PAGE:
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Locusta - History`s First Female Serial Killer

Antonia R.Antonia R.

Disposing of one's rivals through the use of poisons was a widespread practice in ancient times but Locusta was a poisoner who would become history's female serial killer with the most victims.

She was born in the 1st century in what is today's France and showed a deep interest in herbs from an early age. Her hobby developed and she began looking for the poisonous parts of plants, creating various poisons from them.

When she moved to Rome, Locusta began developing a market for her poisons. Even though her activities were illegal there was actually a high interest. Dueling at that time was seen as uncivilized and the Romans looked for more secretive ways to get rid of their rivals.

Locusta was sought out frequently, though her fame was still in its early stages. Her fate would change when the wife of emperor Claudius - Agrippina the Younger - came to her, seeking a poison to use on her husband. Her goal was to make her son Nero the emperor but to do this she first had to get rid of Claudius.

Locusta gave her 2 poisons. She was to put one in the emperor's dinner, meant to cause severe pain but not actually kill. While feigning to help him, Agrippina was supposed to use the 2nd poison, hidden in a feather. And so she did.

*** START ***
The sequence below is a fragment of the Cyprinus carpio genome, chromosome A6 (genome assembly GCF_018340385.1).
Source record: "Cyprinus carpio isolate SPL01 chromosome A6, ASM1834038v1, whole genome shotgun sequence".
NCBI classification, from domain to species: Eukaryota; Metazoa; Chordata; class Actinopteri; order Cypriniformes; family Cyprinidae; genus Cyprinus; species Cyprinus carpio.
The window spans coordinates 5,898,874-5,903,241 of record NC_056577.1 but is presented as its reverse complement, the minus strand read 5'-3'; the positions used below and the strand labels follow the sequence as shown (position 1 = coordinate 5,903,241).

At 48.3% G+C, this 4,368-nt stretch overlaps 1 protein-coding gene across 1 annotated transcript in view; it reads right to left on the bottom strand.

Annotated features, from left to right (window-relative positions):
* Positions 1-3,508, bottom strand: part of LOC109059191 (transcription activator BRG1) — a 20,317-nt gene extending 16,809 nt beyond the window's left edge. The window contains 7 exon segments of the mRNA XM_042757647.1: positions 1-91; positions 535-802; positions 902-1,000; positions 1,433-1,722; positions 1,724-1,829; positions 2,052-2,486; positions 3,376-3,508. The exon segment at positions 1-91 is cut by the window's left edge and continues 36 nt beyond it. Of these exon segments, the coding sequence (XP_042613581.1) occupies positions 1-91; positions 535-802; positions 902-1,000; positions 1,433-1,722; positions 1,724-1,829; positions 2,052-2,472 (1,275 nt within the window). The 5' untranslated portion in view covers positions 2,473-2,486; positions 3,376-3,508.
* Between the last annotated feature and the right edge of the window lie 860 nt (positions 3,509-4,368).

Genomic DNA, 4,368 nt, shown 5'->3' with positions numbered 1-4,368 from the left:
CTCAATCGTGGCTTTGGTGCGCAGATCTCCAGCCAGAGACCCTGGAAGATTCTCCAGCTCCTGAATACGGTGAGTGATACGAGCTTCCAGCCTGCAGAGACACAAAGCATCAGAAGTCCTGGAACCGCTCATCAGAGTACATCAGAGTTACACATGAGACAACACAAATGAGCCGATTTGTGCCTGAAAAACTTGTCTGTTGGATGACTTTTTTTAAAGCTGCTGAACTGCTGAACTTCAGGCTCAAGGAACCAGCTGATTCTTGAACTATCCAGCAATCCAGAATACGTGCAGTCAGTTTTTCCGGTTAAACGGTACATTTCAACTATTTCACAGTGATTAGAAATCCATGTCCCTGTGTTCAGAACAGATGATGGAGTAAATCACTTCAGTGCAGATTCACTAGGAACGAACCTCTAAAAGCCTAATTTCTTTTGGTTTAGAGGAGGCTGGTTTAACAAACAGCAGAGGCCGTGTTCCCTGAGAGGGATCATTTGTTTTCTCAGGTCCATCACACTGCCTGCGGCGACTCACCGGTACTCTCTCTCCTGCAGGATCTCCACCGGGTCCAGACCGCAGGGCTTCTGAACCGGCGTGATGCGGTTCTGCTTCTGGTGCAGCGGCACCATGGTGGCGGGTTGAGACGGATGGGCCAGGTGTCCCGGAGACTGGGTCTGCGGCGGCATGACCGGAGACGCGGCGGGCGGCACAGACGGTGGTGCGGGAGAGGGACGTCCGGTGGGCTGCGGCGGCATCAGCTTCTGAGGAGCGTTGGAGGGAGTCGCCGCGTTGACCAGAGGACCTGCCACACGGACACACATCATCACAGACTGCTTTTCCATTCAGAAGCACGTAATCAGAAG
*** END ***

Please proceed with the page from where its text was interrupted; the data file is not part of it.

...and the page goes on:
Even after Nero took the throne, he did not forget the woman who had helped his mother. He himself wanted to kill his brother Britannicus but the 1st poison Locusta gave him did not achieve the desired effect, only making him bedridden.


It was time for plan B. Although Britannicus was very young he knew quite well that he shouldn't eat and drink everything he could get his hands on. Nero knew this as well and during dinner diluted his wine with hot water, a common practice in ancient Rome for heating up wine. Britannicus's wine taster tried the wine and determined it was safe.

However, Britannicus thought that the wine seemed too hot and decided to add cold water, in which Locusta's poison had been mixed ahead of time.

After the successful murders, Nero allowed Locusta to open her own school where she could teach poison making. As well, with the emperor's favor she was given the right to kill whomever she wanted.

Nero's reign would not last long however and after his death his professional poisoner was convicted. Some sources say she was beheaded, others that she was thrown to the lions.